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Full-arch, dental implant-supported bridges: Why offering coverage may save medical insurance companies money

Aug. 31, 2016
John A. Hodges, DDS, FICOI, says, “After the recent denial of full-arch rehabilitation for a patient of mine, I decided to try a different approach with her medical insurance company. I posed this question: Regardless of their policy toward dental implant coverage, in this patient’s case would they be financially better off paying to treat her with fixed implant-supported bridges versus not doing so and then having to pay for the future digestive complications associated with a failed oral system?

After the recent denial of full-arch rehabilitation for a patient of mine, I decided to try a different approach with her medical insurance company. I posed this question: Regardless of their policy toward dental implant coverage, in this patient’s case would they be financially better off paying to treat her with fixed implant-supported bridges versus not doing so and then having to pay for the future digestive complications associated with a failed oral system?

This article first appeared in the newsletter, DE's Breakthrough Clinical with Stacey Simmons, DDS. Subscribe here.

The act of chewing efficiently has a significant impact on a person’s digestive process. Proper and efficient chewing not only reduces the food particle size to aid in digestion and nutrient extraction, but increased saliva secretion from chewing lubricates food particles for easier and safer swallowing. Salivary enzymes initiate the breakdown of carbohydrates and fats, and increased saliva production signals the brain to tell the stomach to produce acids, the pancreas to secrete digestive enzymes, and the small intestine to prepare for absorption.

When a person chews at or near maximum chewing efficiency he or she is able to greatly increase the surface area of the food bolus, which assists the body in the extraction of nutrients. (1) At the Institute of Food Technologists’ Annual Meeting in 2013, Purdue University presented the results from a study that researched food absorption. Researchers concluded, “Particle size affects the bio-accessibility of the energy of the food that is consumed. The more you chew, the less is lost and the more is retained in the body.”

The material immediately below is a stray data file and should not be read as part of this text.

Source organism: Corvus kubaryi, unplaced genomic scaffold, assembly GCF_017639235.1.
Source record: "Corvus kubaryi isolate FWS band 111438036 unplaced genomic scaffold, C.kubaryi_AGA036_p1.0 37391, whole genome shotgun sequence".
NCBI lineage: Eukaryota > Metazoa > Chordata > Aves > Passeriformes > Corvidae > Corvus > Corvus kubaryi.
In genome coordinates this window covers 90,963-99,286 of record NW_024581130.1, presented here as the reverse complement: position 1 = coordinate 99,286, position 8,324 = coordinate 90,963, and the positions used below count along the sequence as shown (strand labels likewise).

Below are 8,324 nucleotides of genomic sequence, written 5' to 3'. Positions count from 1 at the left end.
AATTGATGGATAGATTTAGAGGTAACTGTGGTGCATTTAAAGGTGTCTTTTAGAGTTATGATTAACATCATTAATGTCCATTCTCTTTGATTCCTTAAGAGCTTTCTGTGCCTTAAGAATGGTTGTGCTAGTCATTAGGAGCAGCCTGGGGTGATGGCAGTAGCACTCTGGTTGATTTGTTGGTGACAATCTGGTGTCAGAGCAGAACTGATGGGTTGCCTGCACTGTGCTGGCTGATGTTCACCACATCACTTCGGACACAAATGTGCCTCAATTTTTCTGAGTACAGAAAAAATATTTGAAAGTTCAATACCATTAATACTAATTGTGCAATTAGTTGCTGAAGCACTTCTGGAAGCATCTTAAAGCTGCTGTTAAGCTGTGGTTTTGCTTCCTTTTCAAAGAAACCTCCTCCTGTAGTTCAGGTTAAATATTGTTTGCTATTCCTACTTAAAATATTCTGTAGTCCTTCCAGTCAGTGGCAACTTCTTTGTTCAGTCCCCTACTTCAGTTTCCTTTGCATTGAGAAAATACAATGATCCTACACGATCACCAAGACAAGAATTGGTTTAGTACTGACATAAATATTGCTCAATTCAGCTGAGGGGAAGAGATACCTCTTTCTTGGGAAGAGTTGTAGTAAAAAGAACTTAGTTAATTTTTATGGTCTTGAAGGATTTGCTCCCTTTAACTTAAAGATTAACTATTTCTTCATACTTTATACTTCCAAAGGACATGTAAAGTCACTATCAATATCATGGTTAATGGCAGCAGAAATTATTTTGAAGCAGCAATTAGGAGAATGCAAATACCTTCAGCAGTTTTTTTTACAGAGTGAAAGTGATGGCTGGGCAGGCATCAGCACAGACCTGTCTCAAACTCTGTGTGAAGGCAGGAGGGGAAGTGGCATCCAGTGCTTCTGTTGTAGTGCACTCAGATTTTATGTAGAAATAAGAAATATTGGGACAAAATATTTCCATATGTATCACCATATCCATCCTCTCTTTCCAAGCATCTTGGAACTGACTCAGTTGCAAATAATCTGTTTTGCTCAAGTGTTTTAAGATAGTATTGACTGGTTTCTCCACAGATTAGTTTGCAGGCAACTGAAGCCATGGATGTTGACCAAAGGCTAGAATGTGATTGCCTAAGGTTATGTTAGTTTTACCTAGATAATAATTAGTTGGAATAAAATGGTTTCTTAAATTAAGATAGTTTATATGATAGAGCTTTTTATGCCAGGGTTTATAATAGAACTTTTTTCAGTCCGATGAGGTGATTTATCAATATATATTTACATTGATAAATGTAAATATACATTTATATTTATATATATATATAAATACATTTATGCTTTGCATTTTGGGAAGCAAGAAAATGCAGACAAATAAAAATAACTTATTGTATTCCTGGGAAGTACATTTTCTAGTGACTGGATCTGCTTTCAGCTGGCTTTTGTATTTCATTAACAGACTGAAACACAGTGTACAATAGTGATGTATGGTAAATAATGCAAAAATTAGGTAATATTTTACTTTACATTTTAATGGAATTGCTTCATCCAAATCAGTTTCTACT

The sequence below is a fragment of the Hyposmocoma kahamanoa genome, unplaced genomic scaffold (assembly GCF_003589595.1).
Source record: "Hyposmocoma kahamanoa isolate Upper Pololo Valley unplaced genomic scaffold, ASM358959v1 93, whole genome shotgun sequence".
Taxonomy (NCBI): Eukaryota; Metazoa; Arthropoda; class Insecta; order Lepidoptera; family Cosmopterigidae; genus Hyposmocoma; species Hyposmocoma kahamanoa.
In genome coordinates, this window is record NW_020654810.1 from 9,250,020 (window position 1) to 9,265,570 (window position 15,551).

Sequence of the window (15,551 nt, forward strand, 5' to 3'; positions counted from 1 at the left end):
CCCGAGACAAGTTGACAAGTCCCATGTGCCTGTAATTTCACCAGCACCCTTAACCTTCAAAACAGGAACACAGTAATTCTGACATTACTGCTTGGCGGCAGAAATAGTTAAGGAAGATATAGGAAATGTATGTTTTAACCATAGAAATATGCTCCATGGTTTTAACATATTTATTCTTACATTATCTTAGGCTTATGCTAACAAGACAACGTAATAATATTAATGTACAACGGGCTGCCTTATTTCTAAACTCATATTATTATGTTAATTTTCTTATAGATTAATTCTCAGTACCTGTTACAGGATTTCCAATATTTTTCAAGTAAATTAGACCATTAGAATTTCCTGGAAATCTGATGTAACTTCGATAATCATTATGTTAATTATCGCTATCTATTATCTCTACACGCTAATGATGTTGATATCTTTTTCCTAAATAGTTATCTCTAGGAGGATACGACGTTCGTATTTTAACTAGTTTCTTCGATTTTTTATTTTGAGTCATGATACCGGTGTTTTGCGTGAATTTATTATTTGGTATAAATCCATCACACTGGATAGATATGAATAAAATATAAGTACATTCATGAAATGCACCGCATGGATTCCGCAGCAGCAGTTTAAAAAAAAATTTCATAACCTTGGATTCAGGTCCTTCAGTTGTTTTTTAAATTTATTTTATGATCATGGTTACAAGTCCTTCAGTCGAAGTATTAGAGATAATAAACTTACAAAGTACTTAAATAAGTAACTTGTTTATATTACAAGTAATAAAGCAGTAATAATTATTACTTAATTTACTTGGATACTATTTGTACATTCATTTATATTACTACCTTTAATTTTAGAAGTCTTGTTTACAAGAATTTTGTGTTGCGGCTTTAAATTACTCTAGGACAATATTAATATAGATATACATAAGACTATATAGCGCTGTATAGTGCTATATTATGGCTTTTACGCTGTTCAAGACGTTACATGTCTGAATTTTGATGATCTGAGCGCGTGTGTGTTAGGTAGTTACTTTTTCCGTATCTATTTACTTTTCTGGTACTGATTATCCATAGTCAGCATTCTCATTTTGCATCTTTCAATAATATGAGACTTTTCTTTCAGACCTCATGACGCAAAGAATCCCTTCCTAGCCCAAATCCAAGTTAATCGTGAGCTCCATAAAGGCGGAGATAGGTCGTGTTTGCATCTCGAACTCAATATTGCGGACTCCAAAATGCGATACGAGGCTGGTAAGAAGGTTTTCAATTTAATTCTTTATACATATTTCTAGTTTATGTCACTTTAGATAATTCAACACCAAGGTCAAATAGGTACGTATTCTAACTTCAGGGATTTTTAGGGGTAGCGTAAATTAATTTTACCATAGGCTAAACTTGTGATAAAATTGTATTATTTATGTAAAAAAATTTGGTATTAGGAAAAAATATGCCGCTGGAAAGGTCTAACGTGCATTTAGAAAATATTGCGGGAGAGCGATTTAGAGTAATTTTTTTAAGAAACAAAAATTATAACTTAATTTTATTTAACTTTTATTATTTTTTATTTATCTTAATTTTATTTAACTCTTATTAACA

ALSO BY DR. JOHN A. HODGES |Managing phonetic complications arising in full-arch All-On-4 hybrid cases

It never ceases to amaze me that even with the established importance of chewing to our overall health, the medical insurance industry and its regulators have all but abandoned the oral health system. In my experience of working with medical insurance coverage for dental implant patients, we successfully get some form of coverage less than 20% of the time. This percentage drops below 10% when it comes to getting medical insurance coverage for full-arch rehabilitation. And in most of these cases the surgical portion is subject to coverage through medical insurance, but not the restorative portion. Although I appreciate any assistance from insurance in these cases, it is hard not to equate this lack of complete coverage to having an insurance company pay to surgically remove a patient’s bad knee and then not pay to have the new titanium knee put into place.

After the recent denial of full-arch rehabilitation for a patient of mine, I decided to try a different approach with her medical insurance company. I posed this question: Regardless of their policy toward dental implant coverage, in this patient’s case would they be financially better off paying to treat her with fixed implant-supported bridges versus not doing so and then having to pay for the future digestive complications associated with a failed oral system?

ALSO BY DR. JOHN A. HODGES | Claspless, removable partial dentures using implant-supported Locator attachments